Value Your Right To Vote

I have been an American citizen for 144 hours now.

Six days.

The very first thing I did after taking my Oath (aside from cry) was register to vote.  If you have followed along with my process at all, you know this has been a bit emotional for me – and I am certain that this right, this responsibility – the opportunity to vote in this year’s election is one of the reasons.

I stood, one of 51 people who took the Oath last week.  This group represented 25 different countries. Many of those countries do not allow their citizens the right to voice their opinions or to vote in elections.  So, this move into U.S. citizenship provides a level of freedom they have never experienced.

I am humbled.  I am honored.  Like every one of this group of 51, I registered to vote.  I will be taking advantage of this right.

Somewhere between 60 and 70% of us (yes, I can say us now) are registered to vote… meaning Americans who are eligible. But that leaves a large percentage of people who are choosing NOT to participate. Why do you think that is happening? If you are one of those people, what would make you change your mind, register to vote, and actually voice your opinion?

I really want to know.

  • The Dose of Reality

    I wish I knew why people did not take this responsibility, this privilege, this very sacred right more seriously. Congratulations on this very important milestone in your life, and I hope you will follow up and share what it was like to step into the voting booth for the first time as an American citizen! :)

  • Molly Jo

    I fully intend to vote this election; but I can say for myself I often feel that it won’t really make a difference. The Electoral Vote is not the same as the Popular Vote, so even if our Representatives don’t like how we as citizens vote, they can change that. And it’s “majority rules”. So there is no real “Popular Vote”. Makes me feel like my voice doesn’t matter. So why bother? Where I live, the popular vote has spoken but those who don’t agree take it to court to overturn the results. Again: why bother? That’s why I think a lot of people don’t vote. This year, however, I fully intend to make my voice count! I will definitely be voting. And congratulations on becoming a citizen in time for you to do the same!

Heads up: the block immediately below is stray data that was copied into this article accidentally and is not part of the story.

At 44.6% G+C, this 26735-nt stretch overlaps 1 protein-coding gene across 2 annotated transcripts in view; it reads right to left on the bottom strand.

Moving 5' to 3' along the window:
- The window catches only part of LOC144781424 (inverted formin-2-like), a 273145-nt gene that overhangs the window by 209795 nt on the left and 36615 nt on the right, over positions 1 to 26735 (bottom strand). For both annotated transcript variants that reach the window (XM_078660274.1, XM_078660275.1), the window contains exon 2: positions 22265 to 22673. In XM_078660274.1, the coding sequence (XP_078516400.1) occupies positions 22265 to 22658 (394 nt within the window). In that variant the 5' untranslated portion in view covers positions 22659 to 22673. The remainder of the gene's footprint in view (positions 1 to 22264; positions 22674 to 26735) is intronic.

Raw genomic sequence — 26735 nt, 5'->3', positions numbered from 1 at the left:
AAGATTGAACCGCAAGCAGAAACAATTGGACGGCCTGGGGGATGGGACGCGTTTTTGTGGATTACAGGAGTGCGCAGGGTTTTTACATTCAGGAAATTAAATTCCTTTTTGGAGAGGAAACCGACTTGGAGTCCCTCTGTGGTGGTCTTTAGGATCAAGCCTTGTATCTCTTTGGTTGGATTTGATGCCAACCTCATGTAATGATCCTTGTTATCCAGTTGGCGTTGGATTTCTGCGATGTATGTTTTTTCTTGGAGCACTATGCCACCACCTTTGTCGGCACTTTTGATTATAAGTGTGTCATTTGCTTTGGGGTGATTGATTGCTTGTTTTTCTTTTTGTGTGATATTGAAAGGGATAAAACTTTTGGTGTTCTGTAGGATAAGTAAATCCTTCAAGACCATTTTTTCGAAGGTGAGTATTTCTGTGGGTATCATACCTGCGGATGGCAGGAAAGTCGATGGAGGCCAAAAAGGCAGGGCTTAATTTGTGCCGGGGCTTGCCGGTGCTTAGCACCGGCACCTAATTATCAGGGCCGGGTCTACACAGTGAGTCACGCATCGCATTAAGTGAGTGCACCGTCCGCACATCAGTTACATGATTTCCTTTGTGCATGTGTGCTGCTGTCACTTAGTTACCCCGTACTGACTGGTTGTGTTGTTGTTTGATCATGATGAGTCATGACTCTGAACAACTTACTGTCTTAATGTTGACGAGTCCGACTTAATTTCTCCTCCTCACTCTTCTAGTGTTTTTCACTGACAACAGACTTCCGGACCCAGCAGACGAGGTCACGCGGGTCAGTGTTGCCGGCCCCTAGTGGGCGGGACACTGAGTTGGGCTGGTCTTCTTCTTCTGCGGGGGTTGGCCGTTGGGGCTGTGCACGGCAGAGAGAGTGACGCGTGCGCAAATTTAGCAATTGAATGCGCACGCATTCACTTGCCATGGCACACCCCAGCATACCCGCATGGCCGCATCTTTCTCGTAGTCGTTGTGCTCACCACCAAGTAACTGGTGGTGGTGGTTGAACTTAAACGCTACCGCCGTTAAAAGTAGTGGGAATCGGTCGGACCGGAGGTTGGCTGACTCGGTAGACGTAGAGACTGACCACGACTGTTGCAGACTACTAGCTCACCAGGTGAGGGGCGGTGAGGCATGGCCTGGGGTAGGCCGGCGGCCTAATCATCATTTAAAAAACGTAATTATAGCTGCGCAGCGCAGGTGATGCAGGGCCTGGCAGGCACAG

• To Think Is To Create

    I love this. I come from a very political family, and I’m pretty sure I registered on my 18th birthday and maybe threw a party about it later. 😉

    I also find it a bit magical that you became a citizen on the day my daughter turned one. Kismet!

  • Danielle Smith

    That is ABSOLUTELY Kismet – I love it. I actually received my Voter Registration Card in the mail yesterday – I’m so excited. :)

  • Danielle Smith

    Thank you so very much for this! I will absolutely be following up. I’m actually going to take my small people with me that morning to vote – hoping to truly instill in them the importance of this privilege.

  • Danielle Smith

    Thank you for the congratulations – I’m thrilled. I hear your thoughts quite a bit – the concern that the single vote doesn’t make a difference – I’m so hoping it does. I do have to have faith in the process.

  • theshoppingmama

    I have voted in every Presidential election since I turned 18. Of course, a few have been via absentee ballot, but nothing beats the feeling of walking into the polling place to vote. It’s such a rush and a thrill and I’m so excited for you to do it for the first time! Congratulations.

  • Danielle Smith

    I simply love that you have voted every single time. What a treasure. I know I’m going to be giddy that day. I just received my registration card the other day – so I am TRULY official. Thank you so much for the congrats – I cannot wait :)